Women in the Canadian Armed Forces
Backgrounder / March 8, 2016
Women have been serving in Canada’s military for over a century and today play a pivotal role in defending Canada’s safety and security. The Canadian Armed Forces (CAF) was one of the first military forces to allow women to serve in all occupations and today is setting ambitious goals to increase representation across all trades and ranks. Our objective is that in ten years, one in four CAF members will be women.
The CAF values female members and recognizes the strength they bring to our force through diversity and enhanced operational effectiveness. Canada’s military continues to strive to better reflect Canadian society in our ranks as we promote Canadian values at home and abroad.
The purpose of this backgrounder is to:
- provide an update on statistical data on women’s representation rates in the CAF; and
- provide an overview of the recruitment and retention strategies currently being used and developed.
The CAF’s representation of women has grown from 11.4 percent in 2001 to 15 percent as of February 2016. In numbers, this translates to 13 863 women out of a total CAF membership of 92 617. A summary of female representation rates for officers and non-commissioned members (NCMs) in the Regular Force and Primary Reserve is as follows:
|Officer||16 077||2 785||17.3%|
|NCM||49 828||6 674||13.4%|
|Total||65 905||9 459||14.3%|
|NCM||22 172||3 653||16.5%|
|Total||26 712||4 404||16.5%|
|Officer||20 617||3 536||17.2%|
|NCM||72 000||10 327||14.3%|
|Total||92 617||13 863||15.0%|
Women’s representation rates in CAF Combat Arms have grown from less than one percent in 1989‑90, when women were first allowed to join the Combat Arms, to 3.9 percent in February 2016. The representation rates for women in the CAF’s Combat Arms occupations (Armour, Artillery, Infantry, Combat Engineer) as of February 2016 were as follows:
|Total||27 994||1 100||3.9%|
In 2014-2015, the attrition rate for Regular Force female officers was 4.8 percent, which is lower than the value observed for male officers (6.5 percent). For Regular Force female non-commissioned members it was 8.3 percent, which very close to the rate observed for men.
Recruitment and Retention of Women in the CAF
The CAF's goal within 10 years is for one in four members to be female. Currently, a new strategy is in development to achieve this objective with a focus on two key pillars: recruiting and retention.
The CAF recruiting strategy for women focuses on raising awareness of career opportunities in the CAF. This is done through advertising, job postings, media partnerships, social media, and individual recruiter efforts. The CAF proactively engages with key leaders, women’s professional associations, educators, and other key influencers to showcase the diversity of employment opportunities.
CAF members are selected for training and promotions, postings, and all career opportunities based on rank, qualifications, and merit, regardless of gender. In combat occupations, CAF members must meet the same combat operation requirements and competencies in the same circumstances.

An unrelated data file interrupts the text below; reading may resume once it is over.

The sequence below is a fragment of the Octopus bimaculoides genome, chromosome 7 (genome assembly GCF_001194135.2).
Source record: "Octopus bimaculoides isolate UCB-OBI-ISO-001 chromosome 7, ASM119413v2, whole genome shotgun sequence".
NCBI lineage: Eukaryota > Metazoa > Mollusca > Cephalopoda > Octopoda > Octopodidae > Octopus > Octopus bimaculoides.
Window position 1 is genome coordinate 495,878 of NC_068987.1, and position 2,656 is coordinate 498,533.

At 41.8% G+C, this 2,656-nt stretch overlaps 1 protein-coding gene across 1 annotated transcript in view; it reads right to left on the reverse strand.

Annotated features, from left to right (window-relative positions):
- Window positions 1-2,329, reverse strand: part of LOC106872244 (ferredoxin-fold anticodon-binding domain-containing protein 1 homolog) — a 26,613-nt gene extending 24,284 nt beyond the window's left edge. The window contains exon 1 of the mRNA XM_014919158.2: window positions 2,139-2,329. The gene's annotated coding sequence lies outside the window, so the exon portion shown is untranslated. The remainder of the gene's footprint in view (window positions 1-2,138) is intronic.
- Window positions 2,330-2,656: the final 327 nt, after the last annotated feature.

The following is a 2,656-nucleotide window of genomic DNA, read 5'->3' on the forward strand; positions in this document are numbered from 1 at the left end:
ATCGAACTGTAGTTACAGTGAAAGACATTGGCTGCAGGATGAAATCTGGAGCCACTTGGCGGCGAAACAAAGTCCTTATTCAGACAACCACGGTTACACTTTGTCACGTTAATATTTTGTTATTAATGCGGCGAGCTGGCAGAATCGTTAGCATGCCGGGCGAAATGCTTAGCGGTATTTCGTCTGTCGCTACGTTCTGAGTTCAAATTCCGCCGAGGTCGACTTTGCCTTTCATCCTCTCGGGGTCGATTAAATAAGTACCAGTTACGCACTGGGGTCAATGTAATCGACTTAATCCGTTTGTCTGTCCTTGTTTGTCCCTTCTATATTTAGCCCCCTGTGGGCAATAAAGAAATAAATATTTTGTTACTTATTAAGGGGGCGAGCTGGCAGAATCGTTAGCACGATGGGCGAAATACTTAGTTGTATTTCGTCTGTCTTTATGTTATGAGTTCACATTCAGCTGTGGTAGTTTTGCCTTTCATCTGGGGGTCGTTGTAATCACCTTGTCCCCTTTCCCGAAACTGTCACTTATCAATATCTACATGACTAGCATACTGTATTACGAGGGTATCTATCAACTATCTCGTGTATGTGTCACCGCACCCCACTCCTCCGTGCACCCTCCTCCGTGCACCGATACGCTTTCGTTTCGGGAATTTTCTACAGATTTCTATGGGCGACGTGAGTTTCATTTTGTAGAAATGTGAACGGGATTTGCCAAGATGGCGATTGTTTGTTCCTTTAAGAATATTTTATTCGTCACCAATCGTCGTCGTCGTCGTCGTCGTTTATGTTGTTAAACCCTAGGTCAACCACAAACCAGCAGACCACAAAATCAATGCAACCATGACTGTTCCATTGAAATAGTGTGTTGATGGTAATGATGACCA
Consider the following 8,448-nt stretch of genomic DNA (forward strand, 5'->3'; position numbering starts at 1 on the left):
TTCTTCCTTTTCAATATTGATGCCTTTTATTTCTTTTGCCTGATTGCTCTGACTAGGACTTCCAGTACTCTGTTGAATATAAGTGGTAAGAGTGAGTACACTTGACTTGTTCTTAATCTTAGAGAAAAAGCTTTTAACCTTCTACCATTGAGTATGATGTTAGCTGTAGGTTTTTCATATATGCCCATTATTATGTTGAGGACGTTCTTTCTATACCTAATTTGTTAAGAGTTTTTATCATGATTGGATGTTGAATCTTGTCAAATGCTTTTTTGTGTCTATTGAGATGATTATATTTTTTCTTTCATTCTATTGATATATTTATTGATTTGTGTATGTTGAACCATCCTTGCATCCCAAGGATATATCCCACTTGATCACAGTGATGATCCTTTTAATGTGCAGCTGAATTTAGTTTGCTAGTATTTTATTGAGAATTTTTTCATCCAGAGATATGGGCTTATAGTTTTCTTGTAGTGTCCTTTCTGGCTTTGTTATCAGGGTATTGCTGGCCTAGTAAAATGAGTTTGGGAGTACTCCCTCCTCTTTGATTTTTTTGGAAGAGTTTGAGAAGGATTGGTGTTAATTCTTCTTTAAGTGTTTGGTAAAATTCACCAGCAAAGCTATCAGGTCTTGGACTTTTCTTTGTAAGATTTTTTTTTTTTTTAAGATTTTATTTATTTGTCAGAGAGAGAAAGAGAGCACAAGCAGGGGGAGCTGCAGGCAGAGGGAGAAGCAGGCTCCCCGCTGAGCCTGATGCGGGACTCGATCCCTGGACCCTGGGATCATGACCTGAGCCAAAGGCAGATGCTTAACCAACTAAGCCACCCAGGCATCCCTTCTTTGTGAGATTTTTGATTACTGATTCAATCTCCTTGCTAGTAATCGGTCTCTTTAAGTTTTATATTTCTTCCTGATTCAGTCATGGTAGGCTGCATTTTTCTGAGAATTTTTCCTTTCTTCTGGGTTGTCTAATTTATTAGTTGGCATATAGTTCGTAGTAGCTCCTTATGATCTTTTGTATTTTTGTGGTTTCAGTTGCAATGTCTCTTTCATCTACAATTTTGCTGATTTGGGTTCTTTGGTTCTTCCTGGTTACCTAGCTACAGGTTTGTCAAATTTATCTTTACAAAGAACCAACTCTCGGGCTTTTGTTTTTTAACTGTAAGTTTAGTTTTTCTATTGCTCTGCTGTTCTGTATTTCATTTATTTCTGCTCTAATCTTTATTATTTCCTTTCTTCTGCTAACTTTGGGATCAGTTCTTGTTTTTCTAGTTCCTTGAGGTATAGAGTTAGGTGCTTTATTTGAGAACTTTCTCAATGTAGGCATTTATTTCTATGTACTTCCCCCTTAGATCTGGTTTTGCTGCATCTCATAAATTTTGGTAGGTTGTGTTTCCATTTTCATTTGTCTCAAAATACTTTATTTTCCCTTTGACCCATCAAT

From the start of their careers, CAF members are sensitized to gender equality, including the meaning, rights, and responsibilities of gender equity. All new CAF members receive Basic Diversity Training during basic training for both officers and non-commissioned members and more advanced training is provided on advanced leadership qualification courses. Basic Diversity Training includes sessions on CAF personal conduct policies such as harassment prevention and resolution, personal conduct and relationships, sexual misconduct, and sexual harassment.
The CAF is committed to creating a safe work environment. All CAF members are provided training that emphasizes that sexual misconduct and sexual harassment are not tolerated and that a CAF member who engages in sexual misconduct is liable to disciplinary and administrative action, including release from the military.
The CAF continually reviews and amends personnel policies so CAF members, both women and men, can achieve a better balance between military service and family responsibilities. The CAF analyzes regularly its demographic measures and indicators to identify systemic barriers to women’s military careers in areas such as release from the military, enrolment, offers of indefinite periods of service, performance review rating comparisons, and award nominations.
The CAF consults with its Defence Women's Advisory Organization, both at the national and local level, to gain advice on issues relevant to women in the military as well as the implementation of employment equity. Canada also consults its NATO allies on gender issues via the NATO Committee on Gender Perspectives. This Committee deals with the implementation of UN Security Council Resolution 1325 on Women, Peace, and Security as well as related UN resolutions.
For more information, please visit the Historical Milestones of Women in the Canadian Armed Forces webpage.
For more information, please visit Women in the Forces
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Department of National Defence
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